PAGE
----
On the day of your presentation, you can get physically ready by jogging and exercising.  Top speaking professionals do this.

Your final body preparation can take place at the head table--with no one in the audience being aware of it.  Practice yoga-like deep breathing.  Stretch your arms and legs with some subtle isometric exercises.  Allow your body to become completely loose and limp.  Concentrate on your breathing.

5. PREPARE YOUR VOICE A speaker's voice is as vital a part of his equipment as a microphone, tape recorder or the speech itself.  Exercising the voice is essential.  The mouth, throat and vocal cords are muscles which must be used fully or they lose their power.

Proper warm-up exercises with the voice create a richer, more pleasing sound.  Many of us find our voices become unpleasantly higher and thinner because of tension in the voice box. Exercise reduces this.  Consider a few vocal and facial exercises while you are driving to the event.

Beginning speakers need to be reminded to use the full range of the voice--speaking at differing speeds, different pitches.  We suggest special reading in this area--many books are available on this topic.  Actors and singers study them--so should speakers.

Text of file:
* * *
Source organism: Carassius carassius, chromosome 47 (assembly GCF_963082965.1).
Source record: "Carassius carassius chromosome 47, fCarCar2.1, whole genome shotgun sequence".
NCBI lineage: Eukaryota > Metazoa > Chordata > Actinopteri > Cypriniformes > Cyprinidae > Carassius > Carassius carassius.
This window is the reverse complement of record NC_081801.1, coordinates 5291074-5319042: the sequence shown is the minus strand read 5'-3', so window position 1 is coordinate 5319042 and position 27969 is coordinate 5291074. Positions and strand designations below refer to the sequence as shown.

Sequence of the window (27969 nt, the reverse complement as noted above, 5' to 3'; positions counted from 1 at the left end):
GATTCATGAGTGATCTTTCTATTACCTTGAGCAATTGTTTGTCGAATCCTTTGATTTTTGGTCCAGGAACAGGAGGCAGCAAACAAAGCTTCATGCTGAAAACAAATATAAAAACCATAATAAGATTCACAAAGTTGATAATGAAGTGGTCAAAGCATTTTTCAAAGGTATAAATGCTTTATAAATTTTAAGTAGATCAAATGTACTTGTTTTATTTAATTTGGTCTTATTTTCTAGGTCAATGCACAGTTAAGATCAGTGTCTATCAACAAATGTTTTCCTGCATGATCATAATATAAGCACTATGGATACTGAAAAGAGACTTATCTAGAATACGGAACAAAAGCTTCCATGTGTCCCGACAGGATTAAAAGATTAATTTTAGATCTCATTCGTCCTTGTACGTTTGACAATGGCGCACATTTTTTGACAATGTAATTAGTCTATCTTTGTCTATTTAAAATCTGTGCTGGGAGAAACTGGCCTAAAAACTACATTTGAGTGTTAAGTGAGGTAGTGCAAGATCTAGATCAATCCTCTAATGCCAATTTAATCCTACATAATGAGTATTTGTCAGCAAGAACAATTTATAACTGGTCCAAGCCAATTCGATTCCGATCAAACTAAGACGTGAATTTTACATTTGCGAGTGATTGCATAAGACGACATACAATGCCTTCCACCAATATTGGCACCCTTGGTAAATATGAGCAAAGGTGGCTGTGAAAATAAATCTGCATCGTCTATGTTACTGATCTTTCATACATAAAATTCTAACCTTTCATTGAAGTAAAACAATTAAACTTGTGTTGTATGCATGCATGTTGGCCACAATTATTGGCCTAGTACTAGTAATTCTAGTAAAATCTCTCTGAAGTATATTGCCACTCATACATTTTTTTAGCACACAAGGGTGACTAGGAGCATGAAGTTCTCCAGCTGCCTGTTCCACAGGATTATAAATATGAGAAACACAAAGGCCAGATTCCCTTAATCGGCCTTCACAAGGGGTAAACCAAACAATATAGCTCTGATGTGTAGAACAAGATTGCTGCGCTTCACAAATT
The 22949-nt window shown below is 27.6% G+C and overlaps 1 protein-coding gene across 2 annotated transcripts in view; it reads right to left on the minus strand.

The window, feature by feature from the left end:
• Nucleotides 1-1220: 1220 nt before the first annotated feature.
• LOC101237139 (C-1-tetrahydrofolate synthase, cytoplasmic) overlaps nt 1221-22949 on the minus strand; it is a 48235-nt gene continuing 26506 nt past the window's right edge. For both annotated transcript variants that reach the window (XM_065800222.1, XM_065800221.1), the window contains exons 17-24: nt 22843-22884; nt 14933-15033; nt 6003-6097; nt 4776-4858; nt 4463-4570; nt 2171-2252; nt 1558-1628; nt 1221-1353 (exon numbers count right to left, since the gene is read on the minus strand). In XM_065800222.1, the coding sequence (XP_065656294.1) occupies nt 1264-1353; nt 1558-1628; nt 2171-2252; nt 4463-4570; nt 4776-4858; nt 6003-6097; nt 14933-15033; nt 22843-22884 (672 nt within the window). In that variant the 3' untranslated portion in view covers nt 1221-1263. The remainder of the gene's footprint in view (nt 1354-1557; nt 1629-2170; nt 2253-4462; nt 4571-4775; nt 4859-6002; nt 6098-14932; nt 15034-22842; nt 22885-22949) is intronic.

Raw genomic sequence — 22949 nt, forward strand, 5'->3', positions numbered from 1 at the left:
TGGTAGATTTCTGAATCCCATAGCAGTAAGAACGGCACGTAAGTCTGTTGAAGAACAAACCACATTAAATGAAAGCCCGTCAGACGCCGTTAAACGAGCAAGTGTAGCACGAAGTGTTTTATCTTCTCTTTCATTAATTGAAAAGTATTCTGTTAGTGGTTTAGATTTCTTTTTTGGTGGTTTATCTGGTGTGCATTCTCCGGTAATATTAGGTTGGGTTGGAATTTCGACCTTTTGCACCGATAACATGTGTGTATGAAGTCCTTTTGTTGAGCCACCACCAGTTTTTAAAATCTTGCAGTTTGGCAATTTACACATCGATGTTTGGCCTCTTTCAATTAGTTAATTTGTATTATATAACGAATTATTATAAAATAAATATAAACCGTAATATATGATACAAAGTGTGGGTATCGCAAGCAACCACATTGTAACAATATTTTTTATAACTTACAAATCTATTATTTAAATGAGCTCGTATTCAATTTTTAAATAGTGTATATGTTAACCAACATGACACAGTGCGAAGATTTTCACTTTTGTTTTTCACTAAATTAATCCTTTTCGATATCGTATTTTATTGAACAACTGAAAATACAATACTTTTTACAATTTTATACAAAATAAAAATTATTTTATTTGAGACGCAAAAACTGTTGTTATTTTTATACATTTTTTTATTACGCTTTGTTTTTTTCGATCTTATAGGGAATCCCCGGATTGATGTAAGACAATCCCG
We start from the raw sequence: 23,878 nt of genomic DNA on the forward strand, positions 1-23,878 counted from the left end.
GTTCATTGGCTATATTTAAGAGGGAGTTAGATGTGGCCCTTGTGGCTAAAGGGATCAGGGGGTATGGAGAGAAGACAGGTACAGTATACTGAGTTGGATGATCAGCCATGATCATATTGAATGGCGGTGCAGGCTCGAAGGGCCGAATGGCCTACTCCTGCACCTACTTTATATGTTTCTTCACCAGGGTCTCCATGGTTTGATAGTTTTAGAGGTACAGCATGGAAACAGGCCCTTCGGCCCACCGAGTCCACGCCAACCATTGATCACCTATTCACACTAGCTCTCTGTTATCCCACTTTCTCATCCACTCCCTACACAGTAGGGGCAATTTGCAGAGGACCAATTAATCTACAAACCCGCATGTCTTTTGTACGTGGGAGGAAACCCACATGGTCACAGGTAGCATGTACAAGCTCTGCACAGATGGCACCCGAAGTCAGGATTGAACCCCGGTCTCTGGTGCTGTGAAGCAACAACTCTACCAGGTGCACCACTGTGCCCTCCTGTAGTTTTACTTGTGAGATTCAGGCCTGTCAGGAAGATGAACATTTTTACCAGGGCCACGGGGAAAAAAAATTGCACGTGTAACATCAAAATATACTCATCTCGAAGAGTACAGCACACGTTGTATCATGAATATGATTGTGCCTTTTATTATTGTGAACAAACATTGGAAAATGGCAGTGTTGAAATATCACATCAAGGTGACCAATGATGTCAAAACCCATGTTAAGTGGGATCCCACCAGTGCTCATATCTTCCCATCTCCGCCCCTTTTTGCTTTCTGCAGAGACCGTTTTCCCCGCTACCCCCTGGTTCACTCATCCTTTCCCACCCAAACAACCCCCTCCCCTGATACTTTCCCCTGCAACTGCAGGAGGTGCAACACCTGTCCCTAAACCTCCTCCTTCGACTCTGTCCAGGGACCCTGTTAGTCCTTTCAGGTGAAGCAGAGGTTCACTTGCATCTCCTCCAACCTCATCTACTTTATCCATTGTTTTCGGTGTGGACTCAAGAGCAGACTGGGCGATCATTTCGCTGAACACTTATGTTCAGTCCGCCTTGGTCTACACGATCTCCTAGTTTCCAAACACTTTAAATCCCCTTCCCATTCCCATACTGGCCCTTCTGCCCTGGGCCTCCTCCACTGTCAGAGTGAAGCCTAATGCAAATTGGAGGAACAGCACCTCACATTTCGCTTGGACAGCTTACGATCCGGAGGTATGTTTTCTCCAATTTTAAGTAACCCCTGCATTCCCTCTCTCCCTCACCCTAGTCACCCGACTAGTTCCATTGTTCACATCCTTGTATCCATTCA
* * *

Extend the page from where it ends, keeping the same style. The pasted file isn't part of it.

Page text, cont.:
Getting your mind and heart ready to speak are keys to your success in front of an audience.  Make a copy of the comments below and carry them with you. Say them to yourself a few minutes before speaking.

• Speaking on this topic  is ideal for me. This presentation works because I have put my best thoughts and feelings into it.

• No one in the audience is better qualified than I am to make this presentation.

• I am ready to capture the zest and sharpness that any nervousness is providing.

• This talk will be a new experience for this audience, even though it is not new to me.

• I wish to help people to be more valuable to themselves through an increased understanding of office interior design and the building environment.

• I understand the purpose of my talk and the people to whom I am speaking.

• I am at my enthusiastic best, ready to enjoy good humor with this audience when appropriate.

Introductions for speakers are far more important than many of us realize.  Introducing a speaker does the same thing as introducing a friend: a friendly, receptive atmosphere is created, one with some trust and a common interest.

Many otherwise excellent speeches are sent off to a rocky start by a clumsy introduction.  Too many meeting leaders still look upon the introduction as unimportant.  They seldom spend much time preparing it.